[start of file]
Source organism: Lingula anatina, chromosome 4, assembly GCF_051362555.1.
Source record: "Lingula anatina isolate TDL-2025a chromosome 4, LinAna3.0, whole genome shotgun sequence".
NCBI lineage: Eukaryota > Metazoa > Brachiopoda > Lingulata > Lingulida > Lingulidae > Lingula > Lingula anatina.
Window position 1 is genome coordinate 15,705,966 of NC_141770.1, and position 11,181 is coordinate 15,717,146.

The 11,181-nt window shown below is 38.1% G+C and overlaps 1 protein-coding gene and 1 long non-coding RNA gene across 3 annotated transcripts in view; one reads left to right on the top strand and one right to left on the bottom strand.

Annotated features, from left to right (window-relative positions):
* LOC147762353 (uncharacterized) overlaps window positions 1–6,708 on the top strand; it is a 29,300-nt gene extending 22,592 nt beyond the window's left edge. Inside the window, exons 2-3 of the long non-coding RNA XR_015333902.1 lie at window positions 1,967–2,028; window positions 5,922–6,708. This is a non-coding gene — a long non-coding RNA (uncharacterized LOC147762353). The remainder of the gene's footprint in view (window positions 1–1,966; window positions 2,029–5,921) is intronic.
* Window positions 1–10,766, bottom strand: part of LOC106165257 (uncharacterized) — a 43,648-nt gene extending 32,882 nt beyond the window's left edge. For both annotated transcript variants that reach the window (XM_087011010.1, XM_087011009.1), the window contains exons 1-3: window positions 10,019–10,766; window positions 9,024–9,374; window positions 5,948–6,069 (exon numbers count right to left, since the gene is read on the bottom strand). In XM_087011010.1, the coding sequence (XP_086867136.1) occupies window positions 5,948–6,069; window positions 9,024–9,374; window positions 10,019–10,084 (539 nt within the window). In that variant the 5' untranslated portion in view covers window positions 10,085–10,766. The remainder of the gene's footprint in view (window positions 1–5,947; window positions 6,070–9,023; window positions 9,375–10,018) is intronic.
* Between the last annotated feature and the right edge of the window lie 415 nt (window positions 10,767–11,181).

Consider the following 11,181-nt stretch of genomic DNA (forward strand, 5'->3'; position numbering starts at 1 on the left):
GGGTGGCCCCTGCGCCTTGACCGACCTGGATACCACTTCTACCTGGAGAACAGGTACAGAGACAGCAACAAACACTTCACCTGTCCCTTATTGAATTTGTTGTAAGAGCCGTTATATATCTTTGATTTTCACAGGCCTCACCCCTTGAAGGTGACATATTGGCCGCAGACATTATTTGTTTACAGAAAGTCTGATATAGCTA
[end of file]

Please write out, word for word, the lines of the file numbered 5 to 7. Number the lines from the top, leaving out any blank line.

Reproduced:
The 11,181-nt window shown below is 38.1% G+C and overlaps 1 protein-coding gene and 1 long non-coding RNA gene across 3 annotated transcripts in view; one reads left to right on the top strand and one right to left on the bottom strand.

Annotated features, from left to right (window-relative positions):
* LOC147762353 (uncharacterized) overlaps window positions 1–6,708 on the top strand; it is a 29,300-nt gene extending 22,592 nt beyond the window's left edge. Inside the window, exons 2-3 of the long non-coding RNA XR_015333902.1 lie at window positions 1,967–2,028; window positions 5,922–6,708. This is a non-coding gene — a long non-coding RNA (uncharacterized LOC147762353). The remainder of the gene's footprint in view (window positions 1–1,966; window positions 2,029–5,921) is intronic.